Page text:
Moroccan food is an exciting and exotic blend of spices and rich textures. As in the culture, tradition, and architecture, the food of this nation is also vastly influenced by various civilizations. The food of Morocco is a mix of Arabic, Berber, Mediterranean, as well as Andalusian and there is something for everyone’s taste buds. While most of us have tasted couscous, there is much more to the delicacies of Morocco.
Tagine, a cooking vessel that is cone-shaped (depicted in the featured photograph above), is used to cook chicken, lamb, beef, fish, or vegetable stew with lots of herbs, ginger, and other spices slowly, to retain their fragrance and to get a luscious and tender texture. This is one of the most popular dishes of Morocco which has not gained as much international popularity as it deserves. Tagine is served in cafes as well as in four- and five-star restaurants, and is enjoyed by natives of Morocco and tourists alike. While some have touted the tagines in Marrakesh at restaurants, such as Les Trois Saveurs and Latitude 31, the real gem, in terms of the surrounding destination and their tagines, is Casa Aladin in Chefchaouen, a city in Northwest Morocco, nestled in the Rif Mountains and famous for its beautiful buildings in various shades of blue.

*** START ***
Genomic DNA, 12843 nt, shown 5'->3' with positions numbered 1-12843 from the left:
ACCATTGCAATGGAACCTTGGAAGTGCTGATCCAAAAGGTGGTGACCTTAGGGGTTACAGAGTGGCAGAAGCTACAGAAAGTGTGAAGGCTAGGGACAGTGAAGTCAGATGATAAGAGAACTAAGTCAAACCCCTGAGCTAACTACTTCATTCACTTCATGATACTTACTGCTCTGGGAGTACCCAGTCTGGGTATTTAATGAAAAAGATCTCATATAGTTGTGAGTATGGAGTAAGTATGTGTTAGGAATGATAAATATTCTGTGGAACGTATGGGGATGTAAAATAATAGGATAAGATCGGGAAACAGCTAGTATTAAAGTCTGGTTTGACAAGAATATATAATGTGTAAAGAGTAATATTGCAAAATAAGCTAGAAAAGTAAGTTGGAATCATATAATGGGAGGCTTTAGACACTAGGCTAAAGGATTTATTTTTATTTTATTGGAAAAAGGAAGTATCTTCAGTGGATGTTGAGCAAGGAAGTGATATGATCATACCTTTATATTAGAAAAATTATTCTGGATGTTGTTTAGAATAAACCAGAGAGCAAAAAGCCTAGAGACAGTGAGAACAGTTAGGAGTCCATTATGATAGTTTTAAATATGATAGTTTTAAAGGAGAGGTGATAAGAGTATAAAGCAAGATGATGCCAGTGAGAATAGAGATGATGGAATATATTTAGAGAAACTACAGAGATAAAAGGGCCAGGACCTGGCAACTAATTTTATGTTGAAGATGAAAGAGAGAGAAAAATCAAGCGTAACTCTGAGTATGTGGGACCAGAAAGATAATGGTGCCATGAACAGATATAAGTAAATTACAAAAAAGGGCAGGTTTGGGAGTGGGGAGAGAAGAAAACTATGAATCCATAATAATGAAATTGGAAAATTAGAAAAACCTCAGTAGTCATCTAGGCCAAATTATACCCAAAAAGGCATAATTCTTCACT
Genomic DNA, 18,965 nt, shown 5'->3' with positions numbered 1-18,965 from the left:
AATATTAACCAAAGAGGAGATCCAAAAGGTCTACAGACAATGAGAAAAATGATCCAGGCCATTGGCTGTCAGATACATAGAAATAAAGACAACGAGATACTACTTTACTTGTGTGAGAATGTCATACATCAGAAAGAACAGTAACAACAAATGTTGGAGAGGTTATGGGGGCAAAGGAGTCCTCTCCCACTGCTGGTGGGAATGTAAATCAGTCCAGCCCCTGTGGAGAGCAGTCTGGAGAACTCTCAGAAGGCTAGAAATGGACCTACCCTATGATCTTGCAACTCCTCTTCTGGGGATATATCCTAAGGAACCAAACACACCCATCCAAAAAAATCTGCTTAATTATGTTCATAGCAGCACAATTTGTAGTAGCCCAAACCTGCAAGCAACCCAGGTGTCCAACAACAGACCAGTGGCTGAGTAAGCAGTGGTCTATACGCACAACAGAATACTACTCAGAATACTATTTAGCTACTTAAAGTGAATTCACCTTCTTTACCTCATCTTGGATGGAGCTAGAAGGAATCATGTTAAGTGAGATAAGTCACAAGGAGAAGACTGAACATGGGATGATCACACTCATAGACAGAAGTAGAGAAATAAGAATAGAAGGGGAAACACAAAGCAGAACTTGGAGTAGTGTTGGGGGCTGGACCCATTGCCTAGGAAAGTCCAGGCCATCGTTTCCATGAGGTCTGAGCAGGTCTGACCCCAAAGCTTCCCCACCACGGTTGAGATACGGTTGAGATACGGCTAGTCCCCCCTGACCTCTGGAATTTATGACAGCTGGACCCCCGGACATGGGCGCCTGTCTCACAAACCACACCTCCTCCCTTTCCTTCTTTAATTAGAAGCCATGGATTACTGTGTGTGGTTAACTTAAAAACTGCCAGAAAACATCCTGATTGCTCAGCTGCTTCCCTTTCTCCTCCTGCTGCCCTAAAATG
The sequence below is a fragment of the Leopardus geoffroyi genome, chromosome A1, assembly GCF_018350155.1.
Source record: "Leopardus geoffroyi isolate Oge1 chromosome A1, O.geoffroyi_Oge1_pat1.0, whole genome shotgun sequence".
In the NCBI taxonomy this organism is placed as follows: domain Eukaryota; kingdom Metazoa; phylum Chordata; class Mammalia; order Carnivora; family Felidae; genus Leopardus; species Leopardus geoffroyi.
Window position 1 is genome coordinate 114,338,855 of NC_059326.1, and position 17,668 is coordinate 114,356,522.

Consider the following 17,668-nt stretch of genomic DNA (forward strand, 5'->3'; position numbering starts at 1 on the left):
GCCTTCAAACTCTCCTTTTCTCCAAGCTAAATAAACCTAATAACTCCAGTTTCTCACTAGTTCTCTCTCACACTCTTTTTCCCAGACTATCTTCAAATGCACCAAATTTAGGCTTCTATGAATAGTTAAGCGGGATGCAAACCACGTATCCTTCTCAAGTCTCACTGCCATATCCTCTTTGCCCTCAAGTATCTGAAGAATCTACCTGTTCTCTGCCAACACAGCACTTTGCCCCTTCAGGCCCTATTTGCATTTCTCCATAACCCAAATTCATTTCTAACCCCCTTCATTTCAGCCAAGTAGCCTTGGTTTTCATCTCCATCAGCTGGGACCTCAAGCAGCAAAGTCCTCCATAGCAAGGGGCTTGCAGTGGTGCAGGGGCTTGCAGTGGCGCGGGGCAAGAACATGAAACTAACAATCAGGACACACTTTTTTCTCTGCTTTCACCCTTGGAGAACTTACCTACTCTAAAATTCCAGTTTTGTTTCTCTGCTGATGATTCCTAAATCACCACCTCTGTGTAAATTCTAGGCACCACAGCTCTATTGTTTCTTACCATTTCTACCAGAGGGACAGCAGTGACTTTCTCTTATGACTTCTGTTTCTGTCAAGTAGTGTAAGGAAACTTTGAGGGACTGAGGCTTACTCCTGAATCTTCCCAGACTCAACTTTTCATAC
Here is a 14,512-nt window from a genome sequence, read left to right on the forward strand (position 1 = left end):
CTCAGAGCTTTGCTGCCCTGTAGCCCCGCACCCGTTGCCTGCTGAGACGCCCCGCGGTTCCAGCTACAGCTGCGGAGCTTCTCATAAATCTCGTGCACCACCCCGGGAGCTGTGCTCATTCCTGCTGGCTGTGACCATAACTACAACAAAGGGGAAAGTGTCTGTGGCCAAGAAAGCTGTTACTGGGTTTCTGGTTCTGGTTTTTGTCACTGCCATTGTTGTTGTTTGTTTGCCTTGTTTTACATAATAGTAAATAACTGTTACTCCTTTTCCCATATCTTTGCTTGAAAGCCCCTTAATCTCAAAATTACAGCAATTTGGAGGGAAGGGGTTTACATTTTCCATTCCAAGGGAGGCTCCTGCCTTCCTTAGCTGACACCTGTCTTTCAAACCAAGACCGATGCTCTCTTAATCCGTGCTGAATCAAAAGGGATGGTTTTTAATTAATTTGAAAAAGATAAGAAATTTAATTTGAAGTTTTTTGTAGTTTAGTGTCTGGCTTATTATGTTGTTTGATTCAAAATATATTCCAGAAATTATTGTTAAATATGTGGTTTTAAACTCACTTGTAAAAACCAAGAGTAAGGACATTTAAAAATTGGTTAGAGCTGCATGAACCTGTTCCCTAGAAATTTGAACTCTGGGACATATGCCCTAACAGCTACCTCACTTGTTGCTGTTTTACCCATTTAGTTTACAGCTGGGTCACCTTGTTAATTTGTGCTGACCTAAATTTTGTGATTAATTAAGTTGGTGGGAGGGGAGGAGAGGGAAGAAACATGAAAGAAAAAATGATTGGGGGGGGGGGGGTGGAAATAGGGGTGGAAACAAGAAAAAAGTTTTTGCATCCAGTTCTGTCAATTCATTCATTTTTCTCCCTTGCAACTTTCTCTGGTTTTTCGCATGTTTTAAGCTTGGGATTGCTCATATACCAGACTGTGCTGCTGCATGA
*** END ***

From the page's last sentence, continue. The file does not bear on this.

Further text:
Moroccan Mint Green Tea
Made with green tea, spearmint leaves, and sugar, this tea is usually served after a meal and sipped, instead of binging on a dessert. Its very minty, sweet, refreshing, and cleansing. Making this tea is considered a form of art. Throughout Morocco, in addition to being daily served in restaurants and homes, its served at many pharmacies, small shops, and in Hammam spa and tea rooms. The fragrant, warm, deliciously sweet green tea with mint is borderline addictive.
As if that isn’t compelling enough, the healthy nature of the drink should convince you to give it a try. Mint, of course, is an herb that has a cooling effect on the body, relieves heartburn, soothes an upset tummy, and increases the immunity of the body. Green tea has myriad of well-known health benefits, supported by science. A potent blend of both will surely do you good. While you’re in Morocco, you’re likely to be offered this tea. Don’t say “no” as it’s considered impolite to do so.
Enjoyed mostly during Ramadan after breaking one’s fast, Harira (deriving from “Harir” meaning silky in Arabic) is a traditional tomato, lentil, and chickpea soup of Morocco, enriched with herbs (such as coriander, celery, and parsley) and spices (such as pepper, ginger, cinnamon, and saffron). Its main ingredient is either lamb or chicken, but one can leave the meat out for a vegetarian delight. While its usually light and eaten as a snack or appetizer, Harira can be made very thick and rich, so as to be filling and counted as a whole meal. You can pretty much get Harira in any restaurant or stall in Morocco, but there’s a prodigious stall vendor, Fatima, in the district of Dar Habiba in Marrakech. With her daughter, they sell over 150 bowls of Harira every day. It’s that good.